Ukrainians rush for Russian citizenship
Ukrainians seeking better work prospects and a stronger position in the labour market are eager to secure a Russian passport. Although Russia is suffering from the global economic crisis with the rest of the world, Ukraine is being hit far worse, so chances of finding a job abroad are better, reported the Nezavisimaya Gazeta newspaper on Thursday.
A construction worker in Kiev told the paper, “In Russia there are at least some jobs, while here there is none”.
Dual citizenship is forbidden in Ukraine by the country’s constitution, and the process of renouncing citizenship is complicated. Several agencies are involved in it, but the final approval must be signed by the president. Many people secure their Russian passport first without waiting for the lengthy
bureaucratic process to remove their Ukrainian citizenship.
Russia is the prime destination for Ukrainian guest workers. Not only are there fewer communication problems but places which also offer job opportunities for Ukrainians, such as Poland and the Czech Republic, have stricter immigration controls. Being members of the EU, they give virtually no chances for Ukrainians to become citizens. Russia also currently has a simplified citizenship programme for Ukrainians.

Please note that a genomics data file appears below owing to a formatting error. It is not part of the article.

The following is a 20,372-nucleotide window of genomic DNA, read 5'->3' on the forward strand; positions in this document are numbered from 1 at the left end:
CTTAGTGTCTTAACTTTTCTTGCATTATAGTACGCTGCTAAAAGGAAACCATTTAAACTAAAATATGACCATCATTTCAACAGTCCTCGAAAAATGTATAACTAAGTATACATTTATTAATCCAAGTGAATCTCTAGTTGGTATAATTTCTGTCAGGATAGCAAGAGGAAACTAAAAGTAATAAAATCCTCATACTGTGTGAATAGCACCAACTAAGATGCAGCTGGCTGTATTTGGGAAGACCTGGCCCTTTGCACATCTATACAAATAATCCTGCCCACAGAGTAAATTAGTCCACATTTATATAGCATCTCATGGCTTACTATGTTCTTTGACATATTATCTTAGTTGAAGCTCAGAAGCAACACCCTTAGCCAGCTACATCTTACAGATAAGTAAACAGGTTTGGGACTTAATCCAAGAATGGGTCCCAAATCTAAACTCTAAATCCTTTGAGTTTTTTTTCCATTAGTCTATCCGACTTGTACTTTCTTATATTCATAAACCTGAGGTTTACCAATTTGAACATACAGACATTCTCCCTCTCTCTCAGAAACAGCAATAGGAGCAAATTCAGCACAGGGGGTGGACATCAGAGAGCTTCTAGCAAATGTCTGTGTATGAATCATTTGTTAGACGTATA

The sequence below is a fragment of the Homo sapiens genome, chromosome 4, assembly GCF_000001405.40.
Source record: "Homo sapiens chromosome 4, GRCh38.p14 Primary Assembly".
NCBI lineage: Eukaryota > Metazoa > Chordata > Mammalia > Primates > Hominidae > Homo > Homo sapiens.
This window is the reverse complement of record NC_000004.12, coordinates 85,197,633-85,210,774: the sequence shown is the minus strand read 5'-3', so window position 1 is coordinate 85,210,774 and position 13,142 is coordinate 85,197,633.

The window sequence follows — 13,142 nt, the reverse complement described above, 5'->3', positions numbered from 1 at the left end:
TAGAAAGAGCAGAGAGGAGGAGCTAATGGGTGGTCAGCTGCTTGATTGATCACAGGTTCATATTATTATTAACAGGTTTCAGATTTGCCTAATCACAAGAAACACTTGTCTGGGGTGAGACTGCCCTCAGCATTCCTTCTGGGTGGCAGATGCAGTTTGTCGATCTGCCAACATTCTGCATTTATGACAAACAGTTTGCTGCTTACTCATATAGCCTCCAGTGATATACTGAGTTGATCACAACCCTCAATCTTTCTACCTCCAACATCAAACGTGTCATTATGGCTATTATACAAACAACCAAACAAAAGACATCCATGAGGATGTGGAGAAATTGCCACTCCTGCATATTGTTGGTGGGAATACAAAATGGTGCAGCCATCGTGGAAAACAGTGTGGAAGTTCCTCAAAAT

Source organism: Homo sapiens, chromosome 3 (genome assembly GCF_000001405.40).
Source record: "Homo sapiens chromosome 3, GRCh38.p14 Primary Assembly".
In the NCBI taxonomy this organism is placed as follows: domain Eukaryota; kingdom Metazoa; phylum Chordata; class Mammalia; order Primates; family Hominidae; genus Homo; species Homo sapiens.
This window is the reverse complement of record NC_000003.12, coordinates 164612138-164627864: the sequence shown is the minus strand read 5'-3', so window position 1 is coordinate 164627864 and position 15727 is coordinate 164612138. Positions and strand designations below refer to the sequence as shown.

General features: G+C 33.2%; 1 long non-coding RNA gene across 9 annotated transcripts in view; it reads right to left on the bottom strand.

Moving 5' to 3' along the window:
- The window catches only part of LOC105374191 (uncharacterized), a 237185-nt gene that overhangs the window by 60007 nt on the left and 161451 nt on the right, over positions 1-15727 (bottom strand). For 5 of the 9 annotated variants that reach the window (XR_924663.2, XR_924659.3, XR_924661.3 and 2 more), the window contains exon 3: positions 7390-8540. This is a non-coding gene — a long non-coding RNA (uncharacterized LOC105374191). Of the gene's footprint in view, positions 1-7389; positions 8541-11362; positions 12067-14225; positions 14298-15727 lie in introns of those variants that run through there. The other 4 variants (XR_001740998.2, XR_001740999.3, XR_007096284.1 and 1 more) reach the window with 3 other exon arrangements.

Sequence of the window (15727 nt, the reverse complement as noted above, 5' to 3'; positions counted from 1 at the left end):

Official statistics in Ukraine say there are 1 million unemployed people. Trade unions suggest the number is greatly underestimated, since people see no sense in registering in employment services at home and seek jobs abroad instead.
The Russian immigration service says at least 3.5 million Ukrainians worked in Russia last year. But the number of illegal immigrants is estimated to be at least 2 million.
The issue of Ukrainians holding Russian citizenship has a political twist. Some Ukrainian nationalistic politicians say Russian passport holders in their country are a danger to the its sovereignty. They point to events in South Ossetia last August. One of the reasons why Russia intervened when Georgia attacked its breakaway region was that many Ossetians were Russian citizens.
Kiev officials say up to 60,000 Crimean residents have both Russian and Ukrainian passports, although the exact number is not confirmed by Russia. There was even a suggestion by Prime Minister Yulia Timoshenko’s party to prosecute them as criminals for violating Ukraine’s constitution, but the initiative failed to get support.
The Nezavisimaya Gazeta newspaper notes that the economic crisis is taking the biggest toll in eastern Ukraine, where most of country’s heavy industry is concentrated. Those regions also have the largest population with Russian ties and traditionally support pro-Russian political forces in Ukraine.